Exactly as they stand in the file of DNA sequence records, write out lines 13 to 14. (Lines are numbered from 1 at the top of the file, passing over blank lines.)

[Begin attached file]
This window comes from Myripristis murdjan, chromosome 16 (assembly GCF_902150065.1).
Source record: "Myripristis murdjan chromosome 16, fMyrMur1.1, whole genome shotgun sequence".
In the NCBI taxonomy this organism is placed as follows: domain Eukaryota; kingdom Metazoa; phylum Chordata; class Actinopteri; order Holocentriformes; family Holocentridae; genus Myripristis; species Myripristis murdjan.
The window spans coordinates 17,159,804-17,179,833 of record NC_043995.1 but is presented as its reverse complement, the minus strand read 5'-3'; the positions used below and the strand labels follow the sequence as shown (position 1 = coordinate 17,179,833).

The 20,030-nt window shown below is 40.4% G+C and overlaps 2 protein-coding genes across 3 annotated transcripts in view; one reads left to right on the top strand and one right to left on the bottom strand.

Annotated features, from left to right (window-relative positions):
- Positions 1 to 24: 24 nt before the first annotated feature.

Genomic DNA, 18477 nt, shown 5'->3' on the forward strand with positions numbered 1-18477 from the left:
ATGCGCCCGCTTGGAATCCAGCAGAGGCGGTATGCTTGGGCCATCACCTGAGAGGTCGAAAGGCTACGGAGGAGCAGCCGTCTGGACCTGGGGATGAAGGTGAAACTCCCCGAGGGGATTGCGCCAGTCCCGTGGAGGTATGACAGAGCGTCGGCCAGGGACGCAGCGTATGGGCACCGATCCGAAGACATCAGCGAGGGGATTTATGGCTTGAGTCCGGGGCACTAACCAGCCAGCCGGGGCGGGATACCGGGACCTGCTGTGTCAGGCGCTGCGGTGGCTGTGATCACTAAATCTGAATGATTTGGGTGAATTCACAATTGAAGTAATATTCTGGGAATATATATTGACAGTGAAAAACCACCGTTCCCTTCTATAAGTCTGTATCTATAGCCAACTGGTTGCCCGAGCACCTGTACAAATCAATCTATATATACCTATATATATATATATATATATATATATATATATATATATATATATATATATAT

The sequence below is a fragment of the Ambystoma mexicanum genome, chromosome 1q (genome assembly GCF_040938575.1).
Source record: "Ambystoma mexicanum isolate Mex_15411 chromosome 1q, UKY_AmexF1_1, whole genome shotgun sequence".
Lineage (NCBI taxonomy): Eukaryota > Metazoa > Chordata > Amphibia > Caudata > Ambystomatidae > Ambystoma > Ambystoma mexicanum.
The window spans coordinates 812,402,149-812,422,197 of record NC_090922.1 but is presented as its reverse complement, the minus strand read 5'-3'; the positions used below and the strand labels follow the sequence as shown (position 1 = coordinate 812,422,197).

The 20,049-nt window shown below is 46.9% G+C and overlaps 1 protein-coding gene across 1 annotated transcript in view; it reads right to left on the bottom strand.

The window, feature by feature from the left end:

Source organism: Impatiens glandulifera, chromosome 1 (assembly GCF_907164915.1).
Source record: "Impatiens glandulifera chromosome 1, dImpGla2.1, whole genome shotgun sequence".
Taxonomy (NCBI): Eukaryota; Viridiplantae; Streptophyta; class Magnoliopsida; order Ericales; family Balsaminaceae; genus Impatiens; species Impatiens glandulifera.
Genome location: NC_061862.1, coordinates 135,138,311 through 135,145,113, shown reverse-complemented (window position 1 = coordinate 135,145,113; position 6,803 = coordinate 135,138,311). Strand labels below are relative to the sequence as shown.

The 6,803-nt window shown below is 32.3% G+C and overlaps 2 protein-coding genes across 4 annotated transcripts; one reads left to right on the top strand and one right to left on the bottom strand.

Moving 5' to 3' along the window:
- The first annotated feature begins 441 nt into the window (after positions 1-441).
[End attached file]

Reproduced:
The window spans coordinates 812,402,149-812,422,197 of record NC_090922.1 but is presented as its reverse complement, the minus strand read 5'-3'; the positions used below and the strand labels follow the sequence as shown (position 1 = coordinate 812,422,197).

The 20,049-nt window shown below is 46.9% G+C and overlaps 1 protein-coding gene across 1 annotated transcript in view; it reads right to left on the bottom strand.